Characteristics of enrolled patients with positive GeneXpert results did not differ significantly between study sites, with the exception of smear grade (Table 1). A higher proportion of participants in Nkonjeni had low grades of smear positivity compared with participants in Vryheid.

Table 1. Participant characteristics at prospective sites, KwaZulu-Natal Province, South Africa (n = 164).

GeneXpert testing identified RIF resistance among three (3.7%) of the 82 isolates collected in Vryheid, and in Nkonjeni, RIF resistance was detected in five (6.1%) of 82 isolates (Table 2). The former was thus classified as a low-risk area for drug resistance and the latter classified as high risk (Fig 3).

Fig 3. Study sites and risk classifications.

Classifications of areas in KwaZulu-Natal Province, South Africa, as high or low risk for rifampicin resistant TB based on Lot Quality Assurance Sampling and GeneXpert testing. Areas in dark blue were included in the study. Modified from "Map of South Africa with district borders (2011)" (author: Htonl) under a CC Attribution-Share Alike 3.0 Unported license, with permission from Wikimedia Commons, original copyright 2011. Available:

Table 2. LQAS classifications: prospective sites (n = 164).

GeneXpert and culture results were available for 162 isolates across both sites; we found 93% agreement between methods. GeneXpert positive/culture negative results comprised the majority of discordant pairs (Table 3). MTB was isolated by culture in isolates from eight patients with resistance based on GeneXpert RIF but RIF resistance was not confirmed by DST in three of these cases (Table 4).

Table 3. Line listing of samples with discordance between GeneXpert and MGIT liquid culture for detection of TB.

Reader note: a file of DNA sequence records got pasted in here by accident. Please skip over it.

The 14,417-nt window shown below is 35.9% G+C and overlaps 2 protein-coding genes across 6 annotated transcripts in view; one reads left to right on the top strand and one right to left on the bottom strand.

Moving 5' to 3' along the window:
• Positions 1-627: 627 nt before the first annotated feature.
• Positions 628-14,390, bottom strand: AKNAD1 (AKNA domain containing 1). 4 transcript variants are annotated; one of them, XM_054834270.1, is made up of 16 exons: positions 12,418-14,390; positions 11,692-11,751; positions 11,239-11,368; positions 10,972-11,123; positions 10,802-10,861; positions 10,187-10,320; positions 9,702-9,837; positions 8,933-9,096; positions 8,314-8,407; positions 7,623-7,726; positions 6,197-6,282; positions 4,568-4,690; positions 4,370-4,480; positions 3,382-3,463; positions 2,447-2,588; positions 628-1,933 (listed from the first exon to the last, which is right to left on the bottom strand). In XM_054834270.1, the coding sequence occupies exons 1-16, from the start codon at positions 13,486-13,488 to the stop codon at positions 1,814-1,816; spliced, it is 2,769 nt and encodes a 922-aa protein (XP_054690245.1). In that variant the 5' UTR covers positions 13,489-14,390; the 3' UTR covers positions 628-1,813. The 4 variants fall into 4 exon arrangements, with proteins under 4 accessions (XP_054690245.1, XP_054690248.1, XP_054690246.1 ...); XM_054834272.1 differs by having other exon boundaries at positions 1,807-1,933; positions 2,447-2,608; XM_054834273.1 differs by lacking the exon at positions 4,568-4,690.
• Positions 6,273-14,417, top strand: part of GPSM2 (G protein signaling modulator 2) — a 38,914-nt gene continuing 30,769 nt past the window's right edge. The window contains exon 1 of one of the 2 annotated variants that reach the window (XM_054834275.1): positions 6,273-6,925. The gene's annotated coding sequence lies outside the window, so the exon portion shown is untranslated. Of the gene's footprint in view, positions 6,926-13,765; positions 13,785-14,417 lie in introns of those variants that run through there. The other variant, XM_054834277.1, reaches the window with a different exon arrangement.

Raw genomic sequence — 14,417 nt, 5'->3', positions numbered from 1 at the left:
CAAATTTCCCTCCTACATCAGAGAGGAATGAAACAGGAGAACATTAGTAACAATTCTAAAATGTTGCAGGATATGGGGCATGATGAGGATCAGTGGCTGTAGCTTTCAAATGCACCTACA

Table 4. MGIT liquid culture drug-susceptibility testing (DST) results for patients identified as RIF-R by GeneXpert.

(Bold font denotes MDR).

Retrospective Sites

The laboratory records of 847 patients with positive GeneXpert results were retrospectively reviewed in order to achieve our desired sample size in five sites across three health districts: Benedictine Hospital in Zululand; Manguzi Hospital in uMkhanyakude; and St. Apollinaris, EG Usher Memorial, and Christ the King Hospitals in Sisonke. The period over which test results were reviewed varied by site and ranged from four to seven months.

Of 817 patients who met eligibility criteria based on laboratory records, an additional 270 were excluded: 119 were not eligible (non-diagnostic specimen, retreatment case or <18 years of age); 122 had missing or inadequate health records; 27 had died prior to the time of the assessment; and 2 were excluded for other reasons (Fig 4). An additional 35 patients whose treatment status was documented as “new” in clinic records informed research staff that they had been previously treated for TB. Research staff were unable to verify the eligibility of 109 patients (not able to reach or deceased).

Fig 4. Eligibility and enrollment of TB cases included at sites that enrolled retrospectively.